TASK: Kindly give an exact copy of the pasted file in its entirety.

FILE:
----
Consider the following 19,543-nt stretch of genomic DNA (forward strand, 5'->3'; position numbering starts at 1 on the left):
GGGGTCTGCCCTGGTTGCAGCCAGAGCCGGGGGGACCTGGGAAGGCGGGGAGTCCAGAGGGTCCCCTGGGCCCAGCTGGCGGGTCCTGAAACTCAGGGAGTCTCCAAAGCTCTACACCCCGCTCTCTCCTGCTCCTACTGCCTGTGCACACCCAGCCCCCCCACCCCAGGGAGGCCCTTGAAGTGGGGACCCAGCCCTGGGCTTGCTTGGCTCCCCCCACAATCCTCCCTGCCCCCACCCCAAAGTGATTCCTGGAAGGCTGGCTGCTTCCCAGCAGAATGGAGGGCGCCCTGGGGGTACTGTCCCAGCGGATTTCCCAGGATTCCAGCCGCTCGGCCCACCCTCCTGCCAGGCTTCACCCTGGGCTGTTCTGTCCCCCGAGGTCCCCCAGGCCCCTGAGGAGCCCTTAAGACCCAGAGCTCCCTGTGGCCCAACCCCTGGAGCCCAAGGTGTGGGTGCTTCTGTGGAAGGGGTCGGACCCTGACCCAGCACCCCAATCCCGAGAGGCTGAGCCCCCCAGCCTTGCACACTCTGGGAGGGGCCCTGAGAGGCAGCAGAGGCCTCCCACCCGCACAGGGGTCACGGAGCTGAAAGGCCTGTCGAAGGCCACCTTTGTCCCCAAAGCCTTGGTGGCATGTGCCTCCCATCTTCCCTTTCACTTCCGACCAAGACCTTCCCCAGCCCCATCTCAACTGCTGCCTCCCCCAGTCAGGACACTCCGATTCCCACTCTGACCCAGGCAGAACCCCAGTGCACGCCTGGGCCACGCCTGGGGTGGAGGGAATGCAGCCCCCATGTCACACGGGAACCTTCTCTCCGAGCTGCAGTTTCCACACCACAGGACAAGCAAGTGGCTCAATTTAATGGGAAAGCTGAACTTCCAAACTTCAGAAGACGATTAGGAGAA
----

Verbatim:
Consider the following 19,543-nt stretch of genomic DNA (forward strand, 5'->3'; position numbering starts at 1 on the left):
GGGGTCTGCCCTGGTTGCAGCCAGAGCCGGGGGGACCTGGGAAGGCGGGGAGTCCAGAGGGTCCCCTGGGCCCAGCTGGCGGGTCCTGAAACTCAGGGAGTCTCCAAAGCTCTACACCCCGCTCTCTCCTGCTCCTACTGCCTGTGCACACCCAGCCCCCCCACCCCAGGGAGGCCCTTGAAGTGGGGACCCAGCCCTGGGCTTGCTTGGCTCCCCCCACAATCCTCCCTGCCCCCACCCCAAAGTGATTCCTGGAAGGCTGGCTGCTTCCCAGCAGAATGGAGGGCGCCCTGGGGGTACTGTCCCAGCGGATTTCCCAGGATTCCAGCCGCTCGGCCCACCCTCCTGCCAGGCTTCACCCTGGGCTGTTCTGTCCCCCGAGGTCCCCCAGGCCCCTGAGGAGCCCTTAAGACCCAGAGCTCCCTGTGGCCCAACCCCTGGAGCCCAAGGTGTGGGTGCTTCTGTGGAAGGGGTCGGACCCTGACCCAGCACCCCAATCCCGAGAGGCTGAGCCCCCCAGCCTTGCACACTCTGGGAGGGGCCCTGAGAGGCAGCAGAGGCCTCCCACCCGCACAGGGGTCACGGAGCTGAAAGGCCTGTCGAAGGCCACCTTTGTCCCCAAAGCCTTGGTGGCATGTGCCTCCCATCTTCCCTTTCACTTCCGACCAAGACCTTCCCCAGCCCCATCTCAACTGCTGCCTCCCCCAGTCAGGACACTCCGATTCCCACTCTGACCCAGGCAGAACCCCAGTGCACGCCTGGGCCACGCCTGGGGTGGAGGGAATGCAGCCCCCATGTCACACGGGAACCTTCTCTCCGAGCTGCAGTTTCCACACCACAGGACAAGCAAGTGGCTCAATTTAATGGGAAAGCTGAACTTCCAAACTTCAGAAGACGATTAGGAGAA